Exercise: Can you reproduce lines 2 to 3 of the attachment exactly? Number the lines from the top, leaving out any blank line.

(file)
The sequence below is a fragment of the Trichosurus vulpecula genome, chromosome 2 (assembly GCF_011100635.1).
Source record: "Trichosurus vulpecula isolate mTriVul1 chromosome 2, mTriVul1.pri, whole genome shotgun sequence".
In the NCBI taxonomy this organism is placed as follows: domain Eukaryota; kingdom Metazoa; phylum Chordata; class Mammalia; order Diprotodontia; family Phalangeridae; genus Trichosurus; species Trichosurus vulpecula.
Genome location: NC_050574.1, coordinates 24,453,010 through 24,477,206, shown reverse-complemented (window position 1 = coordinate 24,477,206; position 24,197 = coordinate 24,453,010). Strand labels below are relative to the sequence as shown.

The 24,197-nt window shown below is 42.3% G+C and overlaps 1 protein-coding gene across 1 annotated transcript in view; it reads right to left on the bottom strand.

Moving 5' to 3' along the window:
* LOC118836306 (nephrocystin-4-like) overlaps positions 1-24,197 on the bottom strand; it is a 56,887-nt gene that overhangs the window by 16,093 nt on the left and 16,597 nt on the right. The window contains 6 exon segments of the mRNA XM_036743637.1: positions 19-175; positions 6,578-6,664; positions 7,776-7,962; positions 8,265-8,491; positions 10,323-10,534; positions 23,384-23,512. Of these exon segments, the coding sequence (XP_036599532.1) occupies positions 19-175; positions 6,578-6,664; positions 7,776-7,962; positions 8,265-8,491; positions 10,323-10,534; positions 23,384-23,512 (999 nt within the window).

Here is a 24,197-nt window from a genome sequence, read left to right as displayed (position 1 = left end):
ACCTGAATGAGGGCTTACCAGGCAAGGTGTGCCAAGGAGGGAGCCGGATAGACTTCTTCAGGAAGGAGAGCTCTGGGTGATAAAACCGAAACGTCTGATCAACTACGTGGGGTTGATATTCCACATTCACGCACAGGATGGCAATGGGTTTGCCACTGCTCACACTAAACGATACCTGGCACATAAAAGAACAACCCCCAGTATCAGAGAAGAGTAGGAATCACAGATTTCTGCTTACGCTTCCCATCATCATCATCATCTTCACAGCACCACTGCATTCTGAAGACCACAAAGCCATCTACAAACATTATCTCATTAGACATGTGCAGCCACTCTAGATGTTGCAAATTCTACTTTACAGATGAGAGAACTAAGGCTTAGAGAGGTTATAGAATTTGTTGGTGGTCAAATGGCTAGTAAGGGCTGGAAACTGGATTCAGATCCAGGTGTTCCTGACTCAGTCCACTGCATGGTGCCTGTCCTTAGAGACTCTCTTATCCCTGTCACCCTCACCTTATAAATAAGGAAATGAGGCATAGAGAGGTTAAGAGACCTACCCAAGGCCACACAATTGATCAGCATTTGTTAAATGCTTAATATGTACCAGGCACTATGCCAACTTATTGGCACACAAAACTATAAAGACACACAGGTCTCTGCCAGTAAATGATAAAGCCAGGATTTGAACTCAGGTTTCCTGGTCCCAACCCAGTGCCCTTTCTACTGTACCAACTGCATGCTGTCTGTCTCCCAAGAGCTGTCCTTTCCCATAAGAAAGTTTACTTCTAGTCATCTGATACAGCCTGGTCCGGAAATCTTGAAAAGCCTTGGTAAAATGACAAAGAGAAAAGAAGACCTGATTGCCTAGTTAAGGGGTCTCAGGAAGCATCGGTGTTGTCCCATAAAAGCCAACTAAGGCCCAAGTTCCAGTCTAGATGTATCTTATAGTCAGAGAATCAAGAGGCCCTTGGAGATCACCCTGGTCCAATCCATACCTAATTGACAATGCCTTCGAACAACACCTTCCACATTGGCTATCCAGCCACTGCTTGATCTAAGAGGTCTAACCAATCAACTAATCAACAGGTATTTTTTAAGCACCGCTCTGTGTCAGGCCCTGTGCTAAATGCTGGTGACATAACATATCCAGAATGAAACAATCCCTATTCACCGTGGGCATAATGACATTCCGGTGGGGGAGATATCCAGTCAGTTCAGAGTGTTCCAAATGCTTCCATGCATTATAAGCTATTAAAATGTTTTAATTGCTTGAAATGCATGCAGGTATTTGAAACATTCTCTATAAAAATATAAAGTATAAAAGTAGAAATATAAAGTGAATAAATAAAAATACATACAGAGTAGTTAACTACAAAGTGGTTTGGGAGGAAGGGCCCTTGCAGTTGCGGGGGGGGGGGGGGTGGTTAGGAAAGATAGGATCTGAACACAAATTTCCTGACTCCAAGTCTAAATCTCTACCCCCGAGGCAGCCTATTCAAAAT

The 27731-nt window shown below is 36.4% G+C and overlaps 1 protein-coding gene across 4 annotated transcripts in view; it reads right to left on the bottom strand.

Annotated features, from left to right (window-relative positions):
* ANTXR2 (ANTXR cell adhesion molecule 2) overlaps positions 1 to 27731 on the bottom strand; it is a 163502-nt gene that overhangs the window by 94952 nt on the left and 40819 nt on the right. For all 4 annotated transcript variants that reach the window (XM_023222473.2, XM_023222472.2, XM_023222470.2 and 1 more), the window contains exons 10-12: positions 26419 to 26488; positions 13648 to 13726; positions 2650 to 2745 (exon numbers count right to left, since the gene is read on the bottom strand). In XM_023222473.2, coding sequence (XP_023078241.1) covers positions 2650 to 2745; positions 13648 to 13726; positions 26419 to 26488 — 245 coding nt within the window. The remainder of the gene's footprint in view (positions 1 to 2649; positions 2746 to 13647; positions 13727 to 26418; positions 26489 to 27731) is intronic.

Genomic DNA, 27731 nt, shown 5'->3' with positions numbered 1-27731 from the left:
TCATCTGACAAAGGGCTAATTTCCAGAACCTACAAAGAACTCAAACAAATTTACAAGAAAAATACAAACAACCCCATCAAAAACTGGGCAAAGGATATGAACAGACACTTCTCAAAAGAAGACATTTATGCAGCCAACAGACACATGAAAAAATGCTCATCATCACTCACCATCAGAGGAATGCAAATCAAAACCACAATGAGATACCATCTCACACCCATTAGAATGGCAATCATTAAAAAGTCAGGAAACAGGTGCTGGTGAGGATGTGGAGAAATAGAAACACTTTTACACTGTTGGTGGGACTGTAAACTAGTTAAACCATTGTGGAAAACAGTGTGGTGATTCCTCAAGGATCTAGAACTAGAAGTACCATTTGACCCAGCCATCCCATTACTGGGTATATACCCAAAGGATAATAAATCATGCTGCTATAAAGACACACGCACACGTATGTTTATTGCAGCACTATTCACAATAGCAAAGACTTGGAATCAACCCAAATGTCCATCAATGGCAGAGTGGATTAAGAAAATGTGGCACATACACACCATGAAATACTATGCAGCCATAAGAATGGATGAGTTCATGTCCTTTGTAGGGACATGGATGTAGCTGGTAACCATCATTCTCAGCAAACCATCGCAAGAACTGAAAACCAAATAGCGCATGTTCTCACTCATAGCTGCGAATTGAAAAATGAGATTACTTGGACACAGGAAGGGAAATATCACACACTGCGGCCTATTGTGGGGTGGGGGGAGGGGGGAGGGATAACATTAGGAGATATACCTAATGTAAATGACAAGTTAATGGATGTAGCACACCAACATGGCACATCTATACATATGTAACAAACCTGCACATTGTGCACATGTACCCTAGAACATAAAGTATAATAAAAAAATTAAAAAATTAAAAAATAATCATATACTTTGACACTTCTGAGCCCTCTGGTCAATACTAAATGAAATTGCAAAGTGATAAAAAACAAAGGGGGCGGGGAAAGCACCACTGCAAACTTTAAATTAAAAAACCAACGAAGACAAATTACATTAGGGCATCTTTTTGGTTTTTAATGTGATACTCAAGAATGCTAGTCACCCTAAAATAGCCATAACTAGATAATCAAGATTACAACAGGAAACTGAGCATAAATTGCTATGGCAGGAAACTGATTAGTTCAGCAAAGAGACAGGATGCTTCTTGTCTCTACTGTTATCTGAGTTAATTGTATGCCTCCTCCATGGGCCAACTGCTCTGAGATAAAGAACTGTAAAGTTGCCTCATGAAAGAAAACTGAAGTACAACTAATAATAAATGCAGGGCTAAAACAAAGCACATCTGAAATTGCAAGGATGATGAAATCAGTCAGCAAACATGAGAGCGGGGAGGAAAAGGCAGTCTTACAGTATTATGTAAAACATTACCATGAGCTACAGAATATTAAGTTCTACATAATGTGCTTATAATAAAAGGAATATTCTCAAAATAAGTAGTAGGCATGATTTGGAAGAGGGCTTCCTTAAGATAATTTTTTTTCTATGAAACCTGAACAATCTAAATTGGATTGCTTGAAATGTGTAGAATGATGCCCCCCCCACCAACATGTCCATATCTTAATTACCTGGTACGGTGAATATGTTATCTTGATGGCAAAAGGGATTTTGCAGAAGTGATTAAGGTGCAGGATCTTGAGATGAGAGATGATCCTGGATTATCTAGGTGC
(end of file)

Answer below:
Source record: "Trichosurus vulpecula isolate mTriVul1 chromosome 2, mTriVul1.pri, whole genome shotgun sequence".
In the NCBI taxonomy this organism is placed as follows: domain Eukaryota; kingdom Metazoa; phylum Chordata; class Mammalia; order Diprotodontia; family Phalangeridae; genus Trichosurus; species Trichosurus vulpecula.